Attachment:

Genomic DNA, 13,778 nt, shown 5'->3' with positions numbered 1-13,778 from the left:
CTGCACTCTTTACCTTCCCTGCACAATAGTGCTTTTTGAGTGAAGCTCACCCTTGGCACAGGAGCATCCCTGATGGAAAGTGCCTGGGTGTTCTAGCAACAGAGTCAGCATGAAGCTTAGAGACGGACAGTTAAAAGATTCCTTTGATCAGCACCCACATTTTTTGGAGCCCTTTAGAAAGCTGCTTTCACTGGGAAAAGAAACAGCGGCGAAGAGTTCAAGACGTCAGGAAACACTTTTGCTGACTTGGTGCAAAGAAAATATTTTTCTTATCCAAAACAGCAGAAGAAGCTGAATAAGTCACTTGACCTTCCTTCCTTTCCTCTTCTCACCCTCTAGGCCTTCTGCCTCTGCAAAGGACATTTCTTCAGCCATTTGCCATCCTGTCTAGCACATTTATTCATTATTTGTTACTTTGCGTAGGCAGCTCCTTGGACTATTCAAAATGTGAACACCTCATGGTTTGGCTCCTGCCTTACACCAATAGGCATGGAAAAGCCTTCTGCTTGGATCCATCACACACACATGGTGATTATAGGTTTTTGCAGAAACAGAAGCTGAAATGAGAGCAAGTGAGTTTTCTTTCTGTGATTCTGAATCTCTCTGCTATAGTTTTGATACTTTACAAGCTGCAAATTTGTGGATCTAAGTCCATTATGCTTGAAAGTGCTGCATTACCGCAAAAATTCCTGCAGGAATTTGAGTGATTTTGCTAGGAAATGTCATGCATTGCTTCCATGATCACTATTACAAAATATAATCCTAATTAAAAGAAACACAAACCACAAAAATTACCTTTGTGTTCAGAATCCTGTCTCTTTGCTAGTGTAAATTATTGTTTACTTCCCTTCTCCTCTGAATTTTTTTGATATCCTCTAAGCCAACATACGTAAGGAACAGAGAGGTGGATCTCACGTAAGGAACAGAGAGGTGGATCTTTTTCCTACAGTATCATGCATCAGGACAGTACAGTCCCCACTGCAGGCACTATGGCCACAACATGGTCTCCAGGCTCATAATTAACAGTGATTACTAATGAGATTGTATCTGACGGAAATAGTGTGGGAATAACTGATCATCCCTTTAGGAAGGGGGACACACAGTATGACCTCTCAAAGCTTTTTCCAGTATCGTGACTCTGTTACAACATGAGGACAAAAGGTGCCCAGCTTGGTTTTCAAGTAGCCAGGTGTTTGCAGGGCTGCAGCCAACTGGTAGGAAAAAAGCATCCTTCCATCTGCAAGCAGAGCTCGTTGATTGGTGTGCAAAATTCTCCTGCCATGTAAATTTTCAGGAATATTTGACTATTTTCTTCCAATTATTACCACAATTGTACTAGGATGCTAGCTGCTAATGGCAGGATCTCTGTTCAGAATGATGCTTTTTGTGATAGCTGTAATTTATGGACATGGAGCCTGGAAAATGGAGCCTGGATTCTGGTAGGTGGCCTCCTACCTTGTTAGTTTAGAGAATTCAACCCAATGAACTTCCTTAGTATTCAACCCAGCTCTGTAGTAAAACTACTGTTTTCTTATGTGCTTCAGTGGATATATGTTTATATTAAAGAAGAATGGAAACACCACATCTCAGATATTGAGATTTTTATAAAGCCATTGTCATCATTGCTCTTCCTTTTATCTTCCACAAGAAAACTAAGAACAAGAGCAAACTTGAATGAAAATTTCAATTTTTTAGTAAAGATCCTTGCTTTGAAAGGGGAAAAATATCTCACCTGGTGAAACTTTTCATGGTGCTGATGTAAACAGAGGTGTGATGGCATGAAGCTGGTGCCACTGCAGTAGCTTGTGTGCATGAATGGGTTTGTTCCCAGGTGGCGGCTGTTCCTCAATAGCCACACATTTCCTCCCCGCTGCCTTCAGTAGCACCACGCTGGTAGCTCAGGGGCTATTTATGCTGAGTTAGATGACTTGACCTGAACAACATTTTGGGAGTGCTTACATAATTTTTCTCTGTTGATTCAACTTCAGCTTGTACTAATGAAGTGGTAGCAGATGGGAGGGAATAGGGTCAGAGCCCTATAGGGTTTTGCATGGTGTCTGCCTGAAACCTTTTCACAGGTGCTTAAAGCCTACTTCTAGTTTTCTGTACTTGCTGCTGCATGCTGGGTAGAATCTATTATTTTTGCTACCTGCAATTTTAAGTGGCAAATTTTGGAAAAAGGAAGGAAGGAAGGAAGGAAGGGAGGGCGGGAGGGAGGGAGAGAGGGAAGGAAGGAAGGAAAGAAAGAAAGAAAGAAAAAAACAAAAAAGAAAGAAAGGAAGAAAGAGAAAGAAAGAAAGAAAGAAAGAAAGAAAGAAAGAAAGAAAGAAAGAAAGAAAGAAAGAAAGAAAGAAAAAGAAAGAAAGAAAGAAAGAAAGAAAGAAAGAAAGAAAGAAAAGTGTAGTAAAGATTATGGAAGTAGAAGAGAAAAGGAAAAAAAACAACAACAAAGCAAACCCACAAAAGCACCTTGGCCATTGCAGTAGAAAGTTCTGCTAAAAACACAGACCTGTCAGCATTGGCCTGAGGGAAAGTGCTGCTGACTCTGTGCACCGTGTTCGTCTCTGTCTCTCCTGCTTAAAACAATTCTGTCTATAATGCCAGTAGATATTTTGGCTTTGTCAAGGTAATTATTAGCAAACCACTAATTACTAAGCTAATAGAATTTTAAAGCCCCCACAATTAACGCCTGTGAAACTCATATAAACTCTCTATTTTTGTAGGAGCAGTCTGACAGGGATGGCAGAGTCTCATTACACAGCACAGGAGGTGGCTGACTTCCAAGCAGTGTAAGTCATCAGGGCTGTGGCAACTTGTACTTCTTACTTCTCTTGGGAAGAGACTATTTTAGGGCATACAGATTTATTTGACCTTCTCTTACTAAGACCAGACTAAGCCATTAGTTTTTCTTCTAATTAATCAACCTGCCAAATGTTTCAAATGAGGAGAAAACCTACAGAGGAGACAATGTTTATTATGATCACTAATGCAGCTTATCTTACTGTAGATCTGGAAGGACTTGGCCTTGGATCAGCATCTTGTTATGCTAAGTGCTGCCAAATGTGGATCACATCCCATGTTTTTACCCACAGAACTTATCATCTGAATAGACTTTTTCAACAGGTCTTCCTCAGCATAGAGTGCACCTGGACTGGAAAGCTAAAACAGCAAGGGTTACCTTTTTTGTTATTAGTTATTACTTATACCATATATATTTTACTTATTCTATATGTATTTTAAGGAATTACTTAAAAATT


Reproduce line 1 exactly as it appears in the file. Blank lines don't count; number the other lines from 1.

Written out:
Genomic DNA, 13,778 nt, shown 5'->3' with positions numbered 1-13,778 from the left: